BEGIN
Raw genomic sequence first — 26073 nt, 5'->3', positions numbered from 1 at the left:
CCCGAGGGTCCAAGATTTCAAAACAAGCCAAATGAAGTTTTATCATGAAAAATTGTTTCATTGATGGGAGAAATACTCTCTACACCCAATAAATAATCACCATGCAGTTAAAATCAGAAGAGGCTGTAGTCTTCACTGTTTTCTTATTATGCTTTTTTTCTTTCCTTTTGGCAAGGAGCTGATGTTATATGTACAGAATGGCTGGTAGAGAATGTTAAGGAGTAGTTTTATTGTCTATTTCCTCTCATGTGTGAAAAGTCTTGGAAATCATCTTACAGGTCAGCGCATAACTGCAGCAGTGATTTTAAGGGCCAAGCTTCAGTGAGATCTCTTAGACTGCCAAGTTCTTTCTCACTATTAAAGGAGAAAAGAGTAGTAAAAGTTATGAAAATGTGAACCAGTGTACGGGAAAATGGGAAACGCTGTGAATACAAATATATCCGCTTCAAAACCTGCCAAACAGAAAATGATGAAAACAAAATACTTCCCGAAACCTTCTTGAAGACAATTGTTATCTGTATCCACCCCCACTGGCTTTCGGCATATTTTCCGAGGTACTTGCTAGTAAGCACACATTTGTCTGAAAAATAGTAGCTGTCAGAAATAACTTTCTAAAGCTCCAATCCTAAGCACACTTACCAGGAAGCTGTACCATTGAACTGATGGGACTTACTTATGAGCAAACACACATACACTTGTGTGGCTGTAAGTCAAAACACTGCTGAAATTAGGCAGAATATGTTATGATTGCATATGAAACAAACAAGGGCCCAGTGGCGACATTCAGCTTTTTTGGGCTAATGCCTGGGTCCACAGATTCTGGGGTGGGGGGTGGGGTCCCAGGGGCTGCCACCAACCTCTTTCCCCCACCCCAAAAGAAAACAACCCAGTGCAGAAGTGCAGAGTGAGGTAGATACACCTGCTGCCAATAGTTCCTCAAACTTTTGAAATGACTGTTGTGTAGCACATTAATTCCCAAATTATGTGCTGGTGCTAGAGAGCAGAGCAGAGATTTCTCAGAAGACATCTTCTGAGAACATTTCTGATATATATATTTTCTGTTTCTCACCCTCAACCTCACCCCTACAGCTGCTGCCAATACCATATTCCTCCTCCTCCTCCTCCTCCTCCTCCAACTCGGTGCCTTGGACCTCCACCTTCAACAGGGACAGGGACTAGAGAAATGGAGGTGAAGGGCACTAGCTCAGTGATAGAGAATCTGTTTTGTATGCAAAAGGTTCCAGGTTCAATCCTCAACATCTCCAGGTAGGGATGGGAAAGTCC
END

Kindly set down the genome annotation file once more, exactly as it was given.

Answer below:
Raw genomic sequence first — 26073 nt, 5'->3', positions numbered from 1 at the left:
CCCGAGGGTCCAAGATTTCAAAACAAGCCAAATGAAGTTTTATCATGAAAAATTGTTTCATTGATGGGAGAAATACTCTCTACACCCAATAAATAATCACCATGCAGTTAAAATCAGAAGAGGCTGTAGTCTTCACTGTTTTCTTATTATGCTTTTTTTCTTTCCTTTTGGCAAGGAGCTGATGTTATATGTACAGAATGGCTGGTAGAGAATGTTAAGGAGTAGTTTTATTGTCTATTTCCTCTCATGTGTGAAAAGTCTTGGAAATCATCTTACAGGTCAGCGCATAACTGCAGCAGTGATTTTAAGGGCCAAGCTTCAGTGAGATCTCTTAGACTGCCAAGTTCTTTCTCACTATTAAAGGAGAAAAGAGTAGTAAAAGTTATGAAAATGTGAACCAGTGTACGGGAAAATGGGAAACGCTGTGAATACAAATATATCCGCTTCAAAACCTGCCAAACAGAAAATGATGAAAACAAAATACTTCCCGAAACCTTCTTGAAGACAATTGTTATCTGTATCCACCCCCACTGGCTTTCGGCATATTTTCCGAGGTACTTGCTAGTAAGCACACATTTGTCTGAAAAATAGTAGCTGTCAGAAATAACTTTCTAAAGCTCCAATCCTAAGCACACTTACCAGGAAGCTGTACCATTGAACTGATGGGACTTACTTATGAGCAAACACACATACACTTGTGTGGCTGTAAGTCAAAACACTGCTGAAATTAGGCAGAATATGTTATGATTGCATATGAAACAAACAAGGGCCCAGTGGCGACATTCAGCTTTTTTGGGCTAATGCCTGGGTCCACAGATTCTGGGGTGGGGGGTGGGGTCCCAGGGGCTGCCACCAACCTCTTTCCCCCACCCCAAAAGAAAACAACCCAGTGCAGAAGTGCAGAGTGAGGTAGATACACCTGCTGCCAATAGTTCCTCAAACTTTTGAAATGACTGTTGTGTAGCACATTAATTCCCAAATTATGTGCTGGTGCTAGAGAGCAGAGCAGAGATTTCTCAGAAGACATCTTCTGAGAACATTTCTGATATATATATTTTCTGTTTCTCACCCTCAACCTCACCCCTACAGCTGCTGCCAATACCATATTCCTCCTCCTCCTCCTCCTCCTCCTCCAACTCGGTGCCTTGGACCTCCACCTTCAACAGGGACAGGGACTAGAGAAATGGAGGTGAAGGGCACTAGCTCAGTGATAGAGAATCTGTTTTGTATGCAAAAGGTTCCAGGTTCAATCCTCAACATCTCCAGGTAGGGATGGGAAAGTCC